Musings on the walk to my old workplace. Sights and sounds may be familiar to those walking the smaller streets of Namma Bengaluru…

Words by me, illustrations by my brilliant mother – Asmita Ranganathan.


Schoolchildren in uniforms milling about inside the gate, waiting for the yellow school bus. Mothers carrying plastic tiffin boxes in an array of colours and designs. Creaky black iron gate. Blue-suited watchman, brown hand raised in a sharp salute. Traffic, cars and bikes and scooters and buses. 288A, B, C, D, F, H. More Stores, with melons arranged like bowling balls in crates by the front doors.

bazaar1Coconut water man, machete in one hand, coconut in the other. Pile of tender green shells, discarded. Potholes, potholes, potholes. Nidhi’s Cottonwear and luridly-coloured dresses. Five men smoking cigarettes, laughing at something on a phone. Vasudev Adiga’s and the ever-present garbage truck. Café Coffee Day. Annapoorna and the banana seller. Yellow bananas, white garlic, green cabbage, red beets. Hot, spicy gobi Manchurian and momos make my stomach growl. Monkeys eating jackfruit from trees. A baby squatting by the edge of the road. A stream of urine darkening the soil. Cozy bungalows. Bungalows made of grey slabs of stone. Gardens with flowers in deep pinks and violets and scarlets and golds. Green leaves unfurl, revealing perfect droplets of dew…and a ladybug! Cobbled streets. A dog lying underneath a lemon tree, panting. A leaf floating to the ground. Chhhhing…a bicycle careens by, the schoolboy ringing the bell gleefully. Parp-parp, goes a sleek little Maruti, veering around a stray dog. Giggling children, barefoot and uniformed, skipping down the shady lanes, school-bound. A pigeon flapping past, achieving lift-off in an ungainly fashion.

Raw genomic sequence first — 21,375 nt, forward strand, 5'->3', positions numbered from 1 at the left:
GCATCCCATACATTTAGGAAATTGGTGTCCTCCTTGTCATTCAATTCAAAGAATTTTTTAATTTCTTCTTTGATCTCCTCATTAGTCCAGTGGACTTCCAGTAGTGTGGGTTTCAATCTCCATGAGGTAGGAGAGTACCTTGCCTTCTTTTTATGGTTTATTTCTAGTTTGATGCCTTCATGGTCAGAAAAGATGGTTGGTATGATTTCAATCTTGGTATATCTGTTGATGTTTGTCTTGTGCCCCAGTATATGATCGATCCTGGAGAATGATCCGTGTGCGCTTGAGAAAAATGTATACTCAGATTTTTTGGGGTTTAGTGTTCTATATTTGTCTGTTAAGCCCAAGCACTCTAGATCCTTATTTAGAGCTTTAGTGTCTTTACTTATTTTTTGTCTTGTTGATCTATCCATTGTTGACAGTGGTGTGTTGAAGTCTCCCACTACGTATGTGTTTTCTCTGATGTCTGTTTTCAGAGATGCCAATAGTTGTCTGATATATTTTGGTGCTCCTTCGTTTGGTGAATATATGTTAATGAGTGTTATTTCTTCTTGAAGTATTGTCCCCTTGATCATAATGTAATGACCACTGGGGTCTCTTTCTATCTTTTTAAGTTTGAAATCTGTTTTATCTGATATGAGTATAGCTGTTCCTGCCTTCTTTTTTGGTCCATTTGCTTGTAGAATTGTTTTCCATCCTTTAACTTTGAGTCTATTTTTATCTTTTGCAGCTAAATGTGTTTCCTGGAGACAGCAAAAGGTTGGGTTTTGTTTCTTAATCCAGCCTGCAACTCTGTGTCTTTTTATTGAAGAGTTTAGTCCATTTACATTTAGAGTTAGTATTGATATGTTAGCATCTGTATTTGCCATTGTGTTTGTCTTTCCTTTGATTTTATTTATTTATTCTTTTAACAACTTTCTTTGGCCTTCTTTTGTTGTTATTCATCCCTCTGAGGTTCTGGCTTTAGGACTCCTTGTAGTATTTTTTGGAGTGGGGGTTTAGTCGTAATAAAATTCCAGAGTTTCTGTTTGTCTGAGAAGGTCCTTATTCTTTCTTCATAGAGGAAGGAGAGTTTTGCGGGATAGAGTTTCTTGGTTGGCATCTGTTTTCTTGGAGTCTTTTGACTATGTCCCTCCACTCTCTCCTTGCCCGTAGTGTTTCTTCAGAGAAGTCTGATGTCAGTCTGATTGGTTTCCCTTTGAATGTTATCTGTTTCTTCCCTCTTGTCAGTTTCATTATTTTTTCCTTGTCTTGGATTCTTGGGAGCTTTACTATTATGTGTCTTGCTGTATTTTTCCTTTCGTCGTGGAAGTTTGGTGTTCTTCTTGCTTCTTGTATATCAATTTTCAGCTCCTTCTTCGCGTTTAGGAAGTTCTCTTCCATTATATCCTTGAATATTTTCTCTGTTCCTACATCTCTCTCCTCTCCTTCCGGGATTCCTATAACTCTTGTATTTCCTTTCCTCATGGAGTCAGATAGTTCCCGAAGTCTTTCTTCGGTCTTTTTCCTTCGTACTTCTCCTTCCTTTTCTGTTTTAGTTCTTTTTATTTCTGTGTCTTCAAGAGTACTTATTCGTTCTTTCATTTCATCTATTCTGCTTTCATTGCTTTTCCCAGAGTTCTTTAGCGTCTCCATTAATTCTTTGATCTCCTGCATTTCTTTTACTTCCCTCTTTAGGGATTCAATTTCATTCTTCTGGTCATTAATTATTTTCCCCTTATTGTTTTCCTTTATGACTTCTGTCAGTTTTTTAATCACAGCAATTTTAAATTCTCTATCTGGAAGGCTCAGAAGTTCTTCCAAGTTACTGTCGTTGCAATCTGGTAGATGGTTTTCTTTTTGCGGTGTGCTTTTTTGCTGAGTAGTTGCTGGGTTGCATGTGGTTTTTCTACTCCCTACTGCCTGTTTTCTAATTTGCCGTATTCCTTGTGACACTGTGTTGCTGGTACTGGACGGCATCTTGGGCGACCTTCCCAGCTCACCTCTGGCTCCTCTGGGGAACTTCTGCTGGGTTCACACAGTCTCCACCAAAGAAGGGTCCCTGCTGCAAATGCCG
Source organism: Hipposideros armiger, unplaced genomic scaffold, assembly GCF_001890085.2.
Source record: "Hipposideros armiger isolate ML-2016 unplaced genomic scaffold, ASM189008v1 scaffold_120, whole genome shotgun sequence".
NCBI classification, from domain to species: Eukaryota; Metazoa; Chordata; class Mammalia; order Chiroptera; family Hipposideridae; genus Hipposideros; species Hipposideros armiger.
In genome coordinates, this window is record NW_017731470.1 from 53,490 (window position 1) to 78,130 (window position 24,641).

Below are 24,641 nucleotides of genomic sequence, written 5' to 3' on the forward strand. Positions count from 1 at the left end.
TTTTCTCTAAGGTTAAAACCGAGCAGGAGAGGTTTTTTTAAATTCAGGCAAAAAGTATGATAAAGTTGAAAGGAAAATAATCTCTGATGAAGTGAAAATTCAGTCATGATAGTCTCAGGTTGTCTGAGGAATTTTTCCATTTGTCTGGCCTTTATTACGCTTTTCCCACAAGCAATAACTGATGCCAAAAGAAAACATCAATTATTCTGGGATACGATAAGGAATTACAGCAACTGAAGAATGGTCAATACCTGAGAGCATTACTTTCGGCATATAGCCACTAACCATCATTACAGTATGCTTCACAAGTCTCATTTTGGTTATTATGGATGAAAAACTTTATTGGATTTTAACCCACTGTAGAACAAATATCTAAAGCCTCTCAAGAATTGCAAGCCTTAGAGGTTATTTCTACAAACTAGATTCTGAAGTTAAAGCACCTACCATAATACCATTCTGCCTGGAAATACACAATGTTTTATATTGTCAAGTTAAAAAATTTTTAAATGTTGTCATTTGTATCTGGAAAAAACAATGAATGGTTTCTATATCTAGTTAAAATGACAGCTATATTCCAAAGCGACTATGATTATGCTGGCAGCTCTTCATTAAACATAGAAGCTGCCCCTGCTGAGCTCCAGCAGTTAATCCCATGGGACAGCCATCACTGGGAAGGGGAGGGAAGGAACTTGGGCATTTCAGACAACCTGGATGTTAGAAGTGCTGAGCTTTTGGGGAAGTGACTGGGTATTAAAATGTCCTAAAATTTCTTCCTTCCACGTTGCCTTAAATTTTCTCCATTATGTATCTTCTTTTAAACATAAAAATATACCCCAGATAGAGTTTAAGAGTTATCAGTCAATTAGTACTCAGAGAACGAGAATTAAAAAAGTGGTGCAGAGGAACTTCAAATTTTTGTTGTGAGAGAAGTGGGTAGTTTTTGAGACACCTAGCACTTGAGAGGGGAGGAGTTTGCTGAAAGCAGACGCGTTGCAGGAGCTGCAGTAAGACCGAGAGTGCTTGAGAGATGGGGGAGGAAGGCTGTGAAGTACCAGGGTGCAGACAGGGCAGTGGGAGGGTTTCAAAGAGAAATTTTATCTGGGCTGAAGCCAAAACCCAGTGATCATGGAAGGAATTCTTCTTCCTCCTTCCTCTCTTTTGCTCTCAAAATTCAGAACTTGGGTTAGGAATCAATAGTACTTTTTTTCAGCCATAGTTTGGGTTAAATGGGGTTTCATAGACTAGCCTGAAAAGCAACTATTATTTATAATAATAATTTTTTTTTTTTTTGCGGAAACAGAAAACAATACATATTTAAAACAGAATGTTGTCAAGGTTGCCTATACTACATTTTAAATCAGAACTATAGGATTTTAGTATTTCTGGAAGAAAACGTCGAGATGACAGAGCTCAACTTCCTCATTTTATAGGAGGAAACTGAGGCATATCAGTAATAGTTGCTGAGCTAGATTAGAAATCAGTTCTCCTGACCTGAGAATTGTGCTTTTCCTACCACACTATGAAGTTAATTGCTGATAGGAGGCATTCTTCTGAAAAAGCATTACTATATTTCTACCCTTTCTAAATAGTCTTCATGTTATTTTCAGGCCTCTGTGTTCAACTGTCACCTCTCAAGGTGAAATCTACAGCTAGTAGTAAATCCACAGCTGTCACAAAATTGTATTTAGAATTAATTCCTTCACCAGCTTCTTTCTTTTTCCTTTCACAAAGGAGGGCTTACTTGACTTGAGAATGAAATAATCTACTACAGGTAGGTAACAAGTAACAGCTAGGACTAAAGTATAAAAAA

Back out onto the main road, right by the Ganesh Temple. Sari-clad ladies with long thick braids selling marigolds in hand-woven baskets. Roses peeking out from between the stunning ochre marigolds. Vegetable sellers – tall, short, men, women, children. Capsicum and tomatoes, spinach and turnips. The boy with a tikka on his forehead who sells vegetables regularly to my mother smiling at me as I pass by. A maidan where ladies in saris are learning how to drive scooters, their husbands standing by shouting impatiently in Kannada. A pile of burning garbage, crows waiting for the flames to ebb for their chance at any scraps of food. A pothole at the intersection where no one ever looks before turning. Railway crossing. Dug-up tracks are hard to navigate in heels…Steel tracks on rocks. The whistle of a train, perhaps around the bend. The signal, flashing red! Cross quickly! Don’t fall! Whooosh! It is a long train, the one from Yashwanthpur station. Faces, blurs of brown. The smoke, the hiss of wheels on metal. Crossing the road where the egg-seller sits. Passing the family of three fat puppies. There were five a week ago! Bright-eyed children in stained frocks. Toothy grins, a hand in the mouth. Tiny crooked lanes – right, then left, then left again. Three white buildings on the left, an open plot opposite. Stop. Looking at open doors, the familiar faces inside. “Wildlife-Conservation Society – India. Centre for Wildlife Studies.”


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